Health+Harvest

NPR Illinois Campus & Community Council identified the subject of food and health as important subjects for coverage in 2012.  Health+Harvest provides for community engagement on health and food issues along with reporting on farm, field and fuel.  From seed to plate, from farmer's markets to GMOs, central Illinoisans need to know how to stay healthy and what they are eating.  In 2013, NPR Illinois joined a consortium of public media in the Harvest Public Media network.  The network provides broader coverage to Midwest food issues.

By examining these local, regional and national issues and their implications with in-depth and unbiased reporting, Health+Harvest fills a critical information void.

Support for Health+Harvest coverage comes from Central Illinois Farm Bureaus, GenHKids, and the Corporation for Public Broadcasting.  If you'd like to support this initiative, please contact Nick Reynolds at 217-206-9847.

Transcript

ROBERT SIEGEL, HOST:

Now, more on the SNAP program. Close to 16 million American households, nearly 14 percent of households, receive food stamps. That's 48 million Americans. Who are they and how would a cut affect them? Well, we're going to put those questions to Stacy Dean at the Center on Budget and Policy Priorities. Welcome to the program.

STACY DEAN: Thanks for having me.

SIEGEL: What does that population look like? Who are those 48 million Americans?

Obesity. Diabetes. By now, we've all heard of the health risks posed by drinking too much soda.

But over in Appalachia, the region that stretches roughly from southern New York state to Alabama, the fight against soda is targeting an altogether different concern: rotted teeth.

The little plastic sample tray is empty, but the man behind the counter quickly replaces it with one full of a mooncake cut into teeny-tiny pieces. I grab a piece (OK, a couple) before the jostling crowd behind me can get to it. Samples are, after all, the only reason to visit Costco in the middle of a Sunday. There's a large display of square tins, each decorated with a painting of a Chinese man. I take one back to my mother and ask, "Can we get one?"

The House of Representatives is expected to take up a bill Thursday that would chart the course for federal nutrition programs for years to come.

The measure calls for $40 billion in cuts over a decade to the federal food stamp program, now known as SNAP. The measure's Republican backers say it attacks fraud, but advocates say it will hurt the poor.

For the past few weeks, the culinary arts students at Johnson & Wales University in Providence, R.I., have been working with some less-than-seasoned sous chefs.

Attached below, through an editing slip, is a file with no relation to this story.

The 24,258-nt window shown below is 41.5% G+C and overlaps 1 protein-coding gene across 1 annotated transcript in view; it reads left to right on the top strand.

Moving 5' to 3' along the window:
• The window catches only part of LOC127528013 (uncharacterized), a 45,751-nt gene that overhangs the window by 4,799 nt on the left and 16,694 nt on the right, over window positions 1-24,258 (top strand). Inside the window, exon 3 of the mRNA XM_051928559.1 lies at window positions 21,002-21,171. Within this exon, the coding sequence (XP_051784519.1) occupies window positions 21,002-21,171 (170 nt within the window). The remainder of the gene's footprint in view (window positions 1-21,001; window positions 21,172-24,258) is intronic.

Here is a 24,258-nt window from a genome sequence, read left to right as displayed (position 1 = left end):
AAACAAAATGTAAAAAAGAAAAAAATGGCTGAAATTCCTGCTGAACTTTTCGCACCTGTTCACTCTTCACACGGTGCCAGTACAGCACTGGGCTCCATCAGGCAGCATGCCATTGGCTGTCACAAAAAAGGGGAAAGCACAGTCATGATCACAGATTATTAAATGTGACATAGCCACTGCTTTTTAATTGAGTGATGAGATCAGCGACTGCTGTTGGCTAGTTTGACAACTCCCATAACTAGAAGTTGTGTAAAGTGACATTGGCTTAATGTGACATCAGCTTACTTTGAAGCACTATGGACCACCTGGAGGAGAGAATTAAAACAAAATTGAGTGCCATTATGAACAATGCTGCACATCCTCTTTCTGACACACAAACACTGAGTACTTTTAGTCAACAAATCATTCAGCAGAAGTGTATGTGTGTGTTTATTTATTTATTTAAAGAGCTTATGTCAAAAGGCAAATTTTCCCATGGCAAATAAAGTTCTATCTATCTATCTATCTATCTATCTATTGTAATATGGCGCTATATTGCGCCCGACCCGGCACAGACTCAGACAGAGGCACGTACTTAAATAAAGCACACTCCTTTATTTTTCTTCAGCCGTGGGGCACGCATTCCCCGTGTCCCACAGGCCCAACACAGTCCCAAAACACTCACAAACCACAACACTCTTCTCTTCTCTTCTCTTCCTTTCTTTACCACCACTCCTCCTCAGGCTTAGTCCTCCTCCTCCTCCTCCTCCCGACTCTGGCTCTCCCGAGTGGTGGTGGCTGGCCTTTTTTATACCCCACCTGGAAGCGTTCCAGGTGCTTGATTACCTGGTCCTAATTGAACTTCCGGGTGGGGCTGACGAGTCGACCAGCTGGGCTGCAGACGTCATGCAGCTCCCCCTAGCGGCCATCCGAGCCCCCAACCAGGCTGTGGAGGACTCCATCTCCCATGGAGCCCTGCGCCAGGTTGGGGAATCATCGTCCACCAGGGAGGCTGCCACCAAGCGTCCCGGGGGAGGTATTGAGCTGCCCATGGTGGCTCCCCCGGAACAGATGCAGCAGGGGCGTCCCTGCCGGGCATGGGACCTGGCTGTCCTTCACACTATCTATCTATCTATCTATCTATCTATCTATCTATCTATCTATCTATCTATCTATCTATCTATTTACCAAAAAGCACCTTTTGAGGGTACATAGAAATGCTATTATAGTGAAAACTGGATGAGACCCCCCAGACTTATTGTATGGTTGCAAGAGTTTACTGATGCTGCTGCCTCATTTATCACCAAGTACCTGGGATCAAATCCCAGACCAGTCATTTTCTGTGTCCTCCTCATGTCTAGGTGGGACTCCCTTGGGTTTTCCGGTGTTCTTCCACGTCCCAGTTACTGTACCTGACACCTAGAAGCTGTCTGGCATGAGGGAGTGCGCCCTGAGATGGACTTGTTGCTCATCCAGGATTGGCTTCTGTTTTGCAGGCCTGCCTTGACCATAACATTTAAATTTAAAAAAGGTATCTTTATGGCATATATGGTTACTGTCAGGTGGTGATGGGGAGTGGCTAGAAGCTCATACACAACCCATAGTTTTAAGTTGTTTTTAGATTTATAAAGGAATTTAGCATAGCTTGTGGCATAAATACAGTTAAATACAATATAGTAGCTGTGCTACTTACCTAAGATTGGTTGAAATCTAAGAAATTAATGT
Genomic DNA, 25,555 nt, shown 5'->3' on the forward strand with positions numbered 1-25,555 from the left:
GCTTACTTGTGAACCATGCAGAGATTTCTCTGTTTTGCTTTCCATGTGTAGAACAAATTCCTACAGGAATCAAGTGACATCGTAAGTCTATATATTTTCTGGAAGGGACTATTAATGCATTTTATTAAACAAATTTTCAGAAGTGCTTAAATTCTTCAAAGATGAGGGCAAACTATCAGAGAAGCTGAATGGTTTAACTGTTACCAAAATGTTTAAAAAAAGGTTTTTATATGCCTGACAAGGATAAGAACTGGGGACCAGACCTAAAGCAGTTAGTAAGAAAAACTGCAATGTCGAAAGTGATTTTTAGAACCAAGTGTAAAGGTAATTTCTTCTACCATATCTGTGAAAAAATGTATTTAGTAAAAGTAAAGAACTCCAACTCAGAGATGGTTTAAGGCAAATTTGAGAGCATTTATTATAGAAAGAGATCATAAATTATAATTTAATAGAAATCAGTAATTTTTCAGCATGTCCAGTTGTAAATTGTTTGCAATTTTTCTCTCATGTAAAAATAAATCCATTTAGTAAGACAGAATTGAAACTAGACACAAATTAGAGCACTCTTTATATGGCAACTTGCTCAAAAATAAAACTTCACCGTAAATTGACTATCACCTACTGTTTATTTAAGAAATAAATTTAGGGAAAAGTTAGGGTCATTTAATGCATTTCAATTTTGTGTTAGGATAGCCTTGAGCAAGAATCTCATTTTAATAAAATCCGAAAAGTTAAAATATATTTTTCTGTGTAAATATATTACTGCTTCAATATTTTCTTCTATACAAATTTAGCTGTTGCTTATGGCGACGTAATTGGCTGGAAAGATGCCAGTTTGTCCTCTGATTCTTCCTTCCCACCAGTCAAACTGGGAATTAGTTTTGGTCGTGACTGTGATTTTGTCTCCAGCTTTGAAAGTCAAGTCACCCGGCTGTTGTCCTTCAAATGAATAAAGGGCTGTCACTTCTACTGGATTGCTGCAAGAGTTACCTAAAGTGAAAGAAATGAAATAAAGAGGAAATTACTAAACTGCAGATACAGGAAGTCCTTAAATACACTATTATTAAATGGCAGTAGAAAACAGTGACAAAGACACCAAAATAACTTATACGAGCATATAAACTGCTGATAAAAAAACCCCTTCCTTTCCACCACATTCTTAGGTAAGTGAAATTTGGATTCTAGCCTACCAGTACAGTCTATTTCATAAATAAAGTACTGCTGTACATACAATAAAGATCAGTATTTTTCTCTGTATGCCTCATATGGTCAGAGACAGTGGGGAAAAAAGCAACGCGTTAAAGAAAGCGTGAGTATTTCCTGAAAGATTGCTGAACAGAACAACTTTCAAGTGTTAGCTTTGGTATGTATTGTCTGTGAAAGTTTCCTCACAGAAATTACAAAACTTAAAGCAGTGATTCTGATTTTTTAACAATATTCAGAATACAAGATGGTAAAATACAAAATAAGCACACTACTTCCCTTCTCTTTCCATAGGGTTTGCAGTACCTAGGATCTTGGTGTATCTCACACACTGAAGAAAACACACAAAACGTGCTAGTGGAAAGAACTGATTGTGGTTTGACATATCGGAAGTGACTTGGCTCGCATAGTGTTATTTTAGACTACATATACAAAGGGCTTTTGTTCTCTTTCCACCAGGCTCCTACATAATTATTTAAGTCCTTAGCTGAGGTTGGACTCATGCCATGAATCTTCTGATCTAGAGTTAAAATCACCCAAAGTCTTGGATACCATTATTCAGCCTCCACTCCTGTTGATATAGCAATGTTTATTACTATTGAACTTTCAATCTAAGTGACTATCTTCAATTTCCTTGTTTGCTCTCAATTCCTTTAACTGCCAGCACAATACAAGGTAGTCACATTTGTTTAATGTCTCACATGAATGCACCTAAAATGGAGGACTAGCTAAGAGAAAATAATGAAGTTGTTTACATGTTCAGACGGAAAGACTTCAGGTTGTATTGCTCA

One of them, Clinton Piper, may look like a pro in his chef's whites, but he's struggling to work a whisk through some batter. "I know nothing about baking," he says.

Melissa Block is in Olinda, Brazil where a street vendor teaches her the secret to making Brazilian-style tapioca.

This medical case may give a whole new meaning to the phrase "beer gut."

A 61-year-old man — with a history of home-brewing — stumbled into a Texas emergency room complaining of dizziness. Nurses ran a Breathalyzer test. And sure enough, the man's blood alcohol concentration was a whopping 0.37 percent, or almost five times the legal limit for driving in Texas.

There was just one hitch: The man said that he hadn't touched a drop of alcohol that day.

Tufts University announced Tuesday that one of its researchers broke ethical rules while carrying out a study of genetically modified "golden rice" in China.

Scientists claim they have evidence that explains why lifestyle changes known to be good for you — low-fat diets, exercise, reducing stress — can lengthen your life.

Based on a small, exploratory study, researchers say these good habits work by preventing chromosomes in our cells from unraveling. Basically, they assert that healthy living can reverse the effects of aging at a genetic level.

The French novelist Marcel Proust immortalized the connection between food and memory when the narrator of his novel Remembrances of Things Past bit into a madeleine and was transported to thoughts of his childhood.

But what if that madeleine were poisoned, so to speak?

That is the question underlying Russian American writer Anya von Bremzen's new memoir, Mastering the Art of Soviet Cooking. Though it contains recipes, this is not a cookbook but rather, a history of a family and of Soviet Russia.

When critics of industrial agriculture complain that today's food production is too big and too dependent on pesticides, that it damages the environment and delivers mediocre food, there's a line that farmers offer in response: We're feeding the world.

It's high-tech agriculture's claim to the moral high ground. Farmers say they farm the way they do to produce food as efficiently as possible to feed the world.

Darrell Hoemann/The Midwest Center for Investigative Reporting

Last summer’s drought knocked the nation’s corn exports to the mat.  And while U.S. farmers may be getting up from that punch, it may take them longer to regain their footing in international markets.  

Horse Slaughter Divides Horse Lovers

Sep 10, 2013
Frank Morris/Harvest Public Media

Most Americans don’t eat horse meat, and they don’t like the idea of horses being slaughtered, but a handful of investors are struggling to restart a horse slaughter industry in the United States.

The investors argue that reviving horse slaughter plants would be both good for the horse business and more humane than the current situation. They’re hoping to open a new horse slaughter plant near Gallatin, Mo., but opposition has the project mired in the legal system. The issue cleaves horse owners into two camps: one that views horses as pets and another that see them as livestock.

Timothy Baker

Farmers across Illinois and other midwest states are worried about their berries, peaches and tomatoes thanks to a newly arrived pest.  

The spotted wing drosophila looks like an ordinary fruit fly but is way more deadly. It kills healthy fruit by making a tiny slit in a fruit’s skin and laying eggs inside. In two weeks, a female fly can lay more than 300 eggs. So a couple of adults can become thousands in a few months. Lincoln University’s Jaime Piñero says no soft fruit is safe.

droughtmonitor.unl.edu

The U.S. Drought Monitor has expanded the area in Illinois considered to be in "moderate drought." 

State Climatologist Jim Angel says exceptionally dry conditions over the last 60 days along with high temperatures has resulted in 39 percent of Illinois now experiencing a drought.  

Angel also says the drought appears to be impacting crops and yards more than water supplies.